In early February, as war between Russia and Ukraine became increasingly likely, Globe and Mail correspondent Paul Waldie – paired with local photographer and long-time Globe contributor Anna Liminowicz – travelled to Poland to tell the story of how the conflict might impact a close European neighbour.
Then on the 24th war broke out. Waldie and Liminowicz became witnesses to the mass exodus of millions of Ukrainians fleeing across the border into the town of Przemysl, with many families broken as men stayed behind to fight in the war.
After the first long days of reporting, photographing and speaking with refugees about their futures and what they’ve left behind, it was Liminowicz’s husband who asked, casually: I wonder what they have in their bags?
This simple question prompted Liminowicz to build the concept of a very personal photo-driven story, and she set to work with Waldie over the course of four days in a shelter at the Polish border gathering images and stories. Back in Canada, The Globe’s design team built a nimble visual framework for the story so it could be published as soon as possible once the material landed on our visual desk in Toronto.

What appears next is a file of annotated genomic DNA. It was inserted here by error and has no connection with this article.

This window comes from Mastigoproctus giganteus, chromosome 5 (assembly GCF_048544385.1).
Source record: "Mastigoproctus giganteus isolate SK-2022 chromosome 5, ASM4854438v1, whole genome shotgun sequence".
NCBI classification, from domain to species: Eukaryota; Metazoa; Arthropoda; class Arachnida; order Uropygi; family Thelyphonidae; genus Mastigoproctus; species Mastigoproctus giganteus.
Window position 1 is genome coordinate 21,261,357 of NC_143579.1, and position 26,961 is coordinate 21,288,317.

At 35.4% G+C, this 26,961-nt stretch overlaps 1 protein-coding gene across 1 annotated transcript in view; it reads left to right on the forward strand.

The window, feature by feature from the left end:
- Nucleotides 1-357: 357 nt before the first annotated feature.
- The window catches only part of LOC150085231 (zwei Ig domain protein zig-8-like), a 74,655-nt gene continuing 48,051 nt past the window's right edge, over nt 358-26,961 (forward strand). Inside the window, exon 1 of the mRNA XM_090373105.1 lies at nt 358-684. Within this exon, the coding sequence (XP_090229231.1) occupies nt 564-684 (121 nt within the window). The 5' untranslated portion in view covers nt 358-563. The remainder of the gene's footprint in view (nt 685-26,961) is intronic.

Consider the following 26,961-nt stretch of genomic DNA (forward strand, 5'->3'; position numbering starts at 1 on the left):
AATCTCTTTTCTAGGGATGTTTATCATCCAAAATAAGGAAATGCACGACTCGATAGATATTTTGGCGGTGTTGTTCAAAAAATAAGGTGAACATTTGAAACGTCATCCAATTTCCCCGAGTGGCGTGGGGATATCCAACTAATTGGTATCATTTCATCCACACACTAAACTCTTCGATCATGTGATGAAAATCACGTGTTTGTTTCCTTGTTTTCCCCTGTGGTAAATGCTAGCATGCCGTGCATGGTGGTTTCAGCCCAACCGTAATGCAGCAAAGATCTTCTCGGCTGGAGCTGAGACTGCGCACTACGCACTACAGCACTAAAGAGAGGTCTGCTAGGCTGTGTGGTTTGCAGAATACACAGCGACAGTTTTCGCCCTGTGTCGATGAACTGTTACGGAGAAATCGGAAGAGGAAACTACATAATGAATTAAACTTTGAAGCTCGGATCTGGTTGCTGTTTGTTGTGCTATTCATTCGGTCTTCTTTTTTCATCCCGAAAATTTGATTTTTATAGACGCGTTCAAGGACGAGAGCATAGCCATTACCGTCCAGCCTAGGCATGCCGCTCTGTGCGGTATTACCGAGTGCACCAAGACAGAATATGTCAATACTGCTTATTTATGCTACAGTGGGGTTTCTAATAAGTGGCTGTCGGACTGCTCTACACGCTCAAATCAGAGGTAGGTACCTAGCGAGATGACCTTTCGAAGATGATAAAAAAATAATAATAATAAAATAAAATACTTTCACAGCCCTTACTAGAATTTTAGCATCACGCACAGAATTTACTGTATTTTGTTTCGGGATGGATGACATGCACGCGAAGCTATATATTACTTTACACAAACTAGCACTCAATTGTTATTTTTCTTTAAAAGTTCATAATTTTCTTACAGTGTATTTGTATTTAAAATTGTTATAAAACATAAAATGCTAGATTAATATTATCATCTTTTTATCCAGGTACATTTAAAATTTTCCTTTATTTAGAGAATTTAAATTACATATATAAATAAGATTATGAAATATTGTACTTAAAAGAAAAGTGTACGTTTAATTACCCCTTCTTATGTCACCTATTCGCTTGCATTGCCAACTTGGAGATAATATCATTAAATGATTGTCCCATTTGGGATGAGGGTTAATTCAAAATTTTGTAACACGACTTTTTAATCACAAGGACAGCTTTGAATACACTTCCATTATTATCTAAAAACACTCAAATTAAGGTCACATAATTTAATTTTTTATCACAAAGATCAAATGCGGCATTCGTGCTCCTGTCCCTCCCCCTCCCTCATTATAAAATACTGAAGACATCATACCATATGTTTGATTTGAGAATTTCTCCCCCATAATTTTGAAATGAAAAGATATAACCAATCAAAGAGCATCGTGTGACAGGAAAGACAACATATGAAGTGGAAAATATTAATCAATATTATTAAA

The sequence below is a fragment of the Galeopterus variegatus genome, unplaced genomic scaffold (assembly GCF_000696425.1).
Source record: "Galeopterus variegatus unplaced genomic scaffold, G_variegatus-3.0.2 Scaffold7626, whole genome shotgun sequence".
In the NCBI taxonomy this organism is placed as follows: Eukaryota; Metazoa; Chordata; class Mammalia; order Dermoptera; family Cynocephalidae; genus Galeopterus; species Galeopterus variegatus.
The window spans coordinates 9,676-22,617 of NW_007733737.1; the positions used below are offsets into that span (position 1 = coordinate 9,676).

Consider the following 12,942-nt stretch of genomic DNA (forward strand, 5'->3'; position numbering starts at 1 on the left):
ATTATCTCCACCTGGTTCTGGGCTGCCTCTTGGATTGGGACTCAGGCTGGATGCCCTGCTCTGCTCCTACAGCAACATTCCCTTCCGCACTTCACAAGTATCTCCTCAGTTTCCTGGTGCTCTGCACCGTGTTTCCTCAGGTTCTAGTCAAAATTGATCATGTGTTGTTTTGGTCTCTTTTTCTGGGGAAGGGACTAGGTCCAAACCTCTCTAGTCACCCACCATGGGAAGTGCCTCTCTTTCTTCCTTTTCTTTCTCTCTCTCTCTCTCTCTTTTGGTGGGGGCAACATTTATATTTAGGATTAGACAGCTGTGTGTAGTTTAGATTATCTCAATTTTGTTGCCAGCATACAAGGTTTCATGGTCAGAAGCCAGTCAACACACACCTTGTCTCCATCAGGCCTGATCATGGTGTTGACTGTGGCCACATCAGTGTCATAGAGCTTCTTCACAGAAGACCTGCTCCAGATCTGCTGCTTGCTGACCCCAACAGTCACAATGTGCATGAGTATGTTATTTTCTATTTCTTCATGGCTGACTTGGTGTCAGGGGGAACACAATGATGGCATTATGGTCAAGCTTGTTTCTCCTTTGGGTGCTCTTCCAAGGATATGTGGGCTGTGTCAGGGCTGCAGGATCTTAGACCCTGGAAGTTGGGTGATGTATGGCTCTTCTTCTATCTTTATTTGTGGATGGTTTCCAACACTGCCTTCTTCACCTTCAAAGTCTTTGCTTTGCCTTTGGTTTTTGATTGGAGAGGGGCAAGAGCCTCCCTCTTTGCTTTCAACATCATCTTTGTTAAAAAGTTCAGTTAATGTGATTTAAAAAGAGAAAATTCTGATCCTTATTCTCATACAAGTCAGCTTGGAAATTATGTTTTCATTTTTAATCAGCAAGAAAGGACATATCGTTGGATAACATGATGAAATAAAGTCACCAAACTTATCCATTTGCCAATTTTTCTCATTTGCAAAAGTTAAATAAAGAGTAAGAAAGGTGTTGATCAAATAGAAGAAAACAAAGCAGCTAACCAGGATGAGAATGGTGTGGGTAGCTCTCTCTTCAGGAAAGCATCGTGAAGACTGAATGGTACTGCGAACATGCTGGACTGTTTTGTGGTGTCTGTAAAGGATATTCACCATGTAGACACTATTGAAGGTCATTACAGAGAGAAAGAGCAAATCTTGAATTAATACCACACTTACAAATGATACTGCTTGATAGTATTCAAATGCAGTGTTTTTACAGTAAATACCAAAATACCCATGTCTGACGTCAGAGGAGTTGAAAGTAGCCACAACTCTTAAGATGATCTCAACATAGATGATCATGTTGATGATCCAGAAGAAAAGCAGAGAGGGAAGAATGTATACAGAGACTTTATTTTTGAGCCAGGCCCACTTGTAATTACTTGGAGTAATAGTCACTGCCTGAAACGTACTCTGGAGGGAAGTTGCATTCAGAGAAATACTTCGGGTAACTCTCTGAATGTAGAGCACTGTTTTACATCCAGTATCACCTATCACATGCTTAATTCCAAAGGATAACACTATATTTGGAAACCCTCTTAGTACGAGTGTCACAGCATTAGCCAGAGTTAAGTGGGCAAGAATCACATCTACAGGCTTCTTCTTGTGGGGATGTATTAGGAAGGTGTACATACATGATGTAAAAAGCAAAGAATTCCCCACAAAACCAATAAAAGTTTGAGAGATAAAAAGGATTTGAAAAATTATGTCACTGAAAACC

Liminowicz photographed each subject anonymously, focusing on their hands and their chosen objects: a pine cone, a passport, family photographs. A music box, a Harry Potter book, a Ukrainian flag.
Accompanied by short text and a sparse, intimate digital design, the series helps draw a personal connection amid the horror of war and staggering numbers of refugees and displaced people. Many readers were prompted to ask themselves the same question: If you had to leave everything you know behind, what is the one object you would take with you?